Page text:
Searching over 5,500,000 cases.


searching
Buy This Entire Record For $7.95

Download the entire decision to receive the complete text, official citation,
docket number, dissents and concurrences, and footnotes for this case.

Learn more about what you receive with purchase of this case.

Seelen v. Med Coach, LLC

United States District Court, M.D. Florida, Tampa Division

October 23, 2019

LEONARD SEELEN, LESTER OSBORN, STANLEY BELK, MARY KAESER, and SHARYN BENECK, Plaintiff,
v.
MED COACH, LLC, a Florida Limited Liability Company, Defendant.

          ORDER GRANTING “DEFENDANT MED COACH, LLC'S PARTIAL MOTION TO DISMISS CLAIMS OF PLAINTIFFS OSBORN AND BELK FOR LACK OF SUBJECT MATTER JURISDICTION”

          TOM BARBER, UNITED STATES DISTRICT JUDGE.

         This matter is before the Court on “Defendant Med Coach, LLC's Partial Motion to Dismiss Claims of Plaintiff's Osborn and Belk For Lack of Subject Matter Jurisdiction” filed on May 30, 2019. (Doc #21). On June 12, 2019, Lester Osborn and Stanley Belk filed a memorandum in opposition to the motion. (Doc. #23). On September 13, 2019, the Court converted the motion to dismiss into a motion for summary judgment and provided both parties with ample time to provide supplementary evidence and briefs on the merits. (Doc. #34).[1] On October 14, 2019, Defendant filed a memorandum in support of summary judgment. (Doc. #35). The same day, Osborn and Belk filed a memorandum in opposition of summary judgment. (Doc. #46). After reviewing the motion, memoranda, court file, and record, this Court finds as follows.

         Background

         In this Fair Labor Standards Act (“FLSA”) case, Plaintiffs assert that Defendant, a provider of transportation services to the sick and elderly, did not make legally required overtime payments. In February 2018, the Department of Labor (“DOL”) opened an investigation into Defendant's practices and found that Defendant had misclassified its employees as independent contractors and failed to pay overtime. (Doc. #32). Subsequently, the DOL

provided [Defendant] with specific instructions regarding the letter to send to the [employees], the payment of the monies owed, setting deadlines for compliance, and requiring proof that payments were made. One of those requirements was to include a Form WH-58 with each of the checks.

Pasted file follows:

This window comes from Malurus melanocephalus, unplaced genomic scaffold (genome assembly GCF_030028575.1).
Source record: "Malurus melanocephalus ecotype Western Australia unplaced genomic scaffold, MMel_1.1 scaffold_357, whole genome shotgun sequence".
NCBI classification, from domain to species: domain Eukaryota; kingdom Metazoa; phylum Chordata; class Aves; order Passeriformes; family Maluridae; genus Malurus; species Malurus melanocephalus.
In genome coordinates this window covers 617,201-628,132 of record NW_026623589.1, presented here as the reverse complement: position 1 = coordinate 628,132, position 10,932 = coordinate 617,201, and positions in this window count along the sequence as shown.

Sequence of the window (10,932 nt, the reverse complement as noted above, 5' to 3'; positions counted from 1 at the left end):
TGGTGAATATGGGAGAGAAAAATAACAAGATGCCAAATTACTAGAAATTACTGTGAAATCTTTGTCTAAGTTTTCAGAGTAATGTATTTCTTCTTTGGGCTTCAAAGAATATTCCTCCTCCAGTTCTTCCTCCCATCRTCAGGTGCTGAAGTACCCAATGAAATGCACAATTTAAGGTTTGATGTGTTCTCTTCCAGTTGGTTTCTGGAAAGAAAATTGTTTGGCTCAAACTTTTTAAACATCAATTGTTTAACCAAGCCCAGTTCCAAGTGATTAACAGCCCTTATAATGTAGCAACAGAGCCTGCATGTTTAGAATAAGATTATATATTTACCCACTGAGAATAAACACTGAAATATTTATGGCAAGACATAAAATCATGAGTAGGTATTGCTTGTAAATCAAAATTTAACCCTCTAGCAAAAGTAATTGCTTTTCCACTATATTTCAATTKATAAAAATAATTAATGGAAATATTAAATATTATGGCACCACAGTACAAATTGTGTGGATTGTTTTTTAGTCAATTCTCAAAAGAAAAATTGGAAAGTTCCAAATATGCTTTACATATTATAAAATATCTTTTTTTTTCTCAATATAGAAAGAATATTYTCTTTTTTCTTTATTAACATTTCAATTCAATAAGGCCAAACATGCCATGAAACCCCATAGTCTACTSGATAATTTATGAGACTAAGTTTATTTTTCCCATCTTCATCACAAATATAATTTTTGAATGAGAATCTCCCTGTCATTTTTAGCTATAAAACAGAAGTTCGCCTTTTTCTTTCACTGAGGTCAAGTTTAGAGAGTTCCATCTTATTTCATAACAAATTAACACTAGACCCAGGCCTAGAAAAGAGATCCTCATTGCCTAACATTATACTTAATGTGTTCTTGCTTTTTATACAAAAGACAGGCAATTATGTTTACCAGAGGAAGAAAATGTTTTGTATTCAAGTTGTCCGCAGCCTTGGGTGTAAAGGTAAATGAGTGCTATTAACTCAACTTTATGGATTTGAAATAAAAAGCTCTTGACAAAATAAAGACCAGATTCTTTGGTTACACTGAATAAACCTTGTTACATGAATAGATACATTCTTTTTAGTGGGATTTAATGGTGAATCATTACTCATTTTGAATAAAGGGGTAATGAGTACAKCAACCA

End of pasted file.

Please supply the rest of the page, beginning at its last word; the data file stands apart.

Id.

         On September 7, 2018, Defendant issued checks to Lester Osborn and Stanley Belk accompanied by a Form WH-58, a standard DOL form that Defendant had been instructed to provide. The form states:

NOTICE TO EMPLOYEE: Your acceptance of this payment of wages and/or other compensation due under the Fair Labor Standards Act (FLSA) or Family Medical Leave Act (FMLA), based on the findings of the WHD means that you have given up the right you have to bring suit on your own behalf for the payment of such unpaid minimum wages or unpaid overtime compensation for the period of time indicated above … Do not sign this receipt unless you have actually received this payment in the amount indicated above.

         Osborn and Belk cashed their checks but did not sign the form.

         Legal Standard

         The Court may grant summary judgment where “there is no genuine dispute as to any material fact and the movant is entitled to judgment as a matter of law.” Fed.R.Civ.P. 56(a). “Whether a genuine issue concerning a material fact exists is itself a question of law that must be decided by the court.” See Carlson v. FedEx Ground Package Systems, Inc., 787 F.3d 1313, 1317-18 (11th Cir. 2015). An issue is genuine where “the evidence is such that a reasonable jury could return a verdict for the nonmoving party.” See Anderson v. Liberty Lobby, Inc., 477 U.S. 242, 249 (1986).

         The moving party bears the initial burden to show there is no genuine issue of material fact, and all factual inferences will be viewed in the light most favorable to the nonmoving party. Allen v. Tyson Foods, Inc., 121 F.3d 642, 646 (11th Cir. 1997); Rollins v. TechSouth, Inc., 833 F.2d 1525, 1532 (11th Cir. 1987). Once the moving party has met its burden, the nonmoving party must identify specific facts and evidence to show the existence of a genuine issue of material fact. Jeffrey v. Sarasota White Sox, Inc., 64 F.3d 590, 593-94 (11th Cir. 1995). Speculation does not create a genuine issue of fact and the nonmovant must provide more than a mere scintilla of evidence to survive summary judgment. Urquilla-Diaz v. Kaplan Univ., 780 F.3d 1039, 1050 (11th Cir. 2015).

         Discussion

         Defendant claims that Osborn and Belk are precluded from bringing their claim because (1) Defendant was adequately supervised by the DOL as required by statute; and (2) Osborn and Belk waived their respective rights to sue for unpaid wages even though they did not sign the Form WH-58. Upon ...


Buy This Entire Record For $7.95

Download the entire decision to receive the complete text, official citation,
docket number, dissents and concurrences, and footnotes for this case.

Learn more about what you receive with purchase of this case.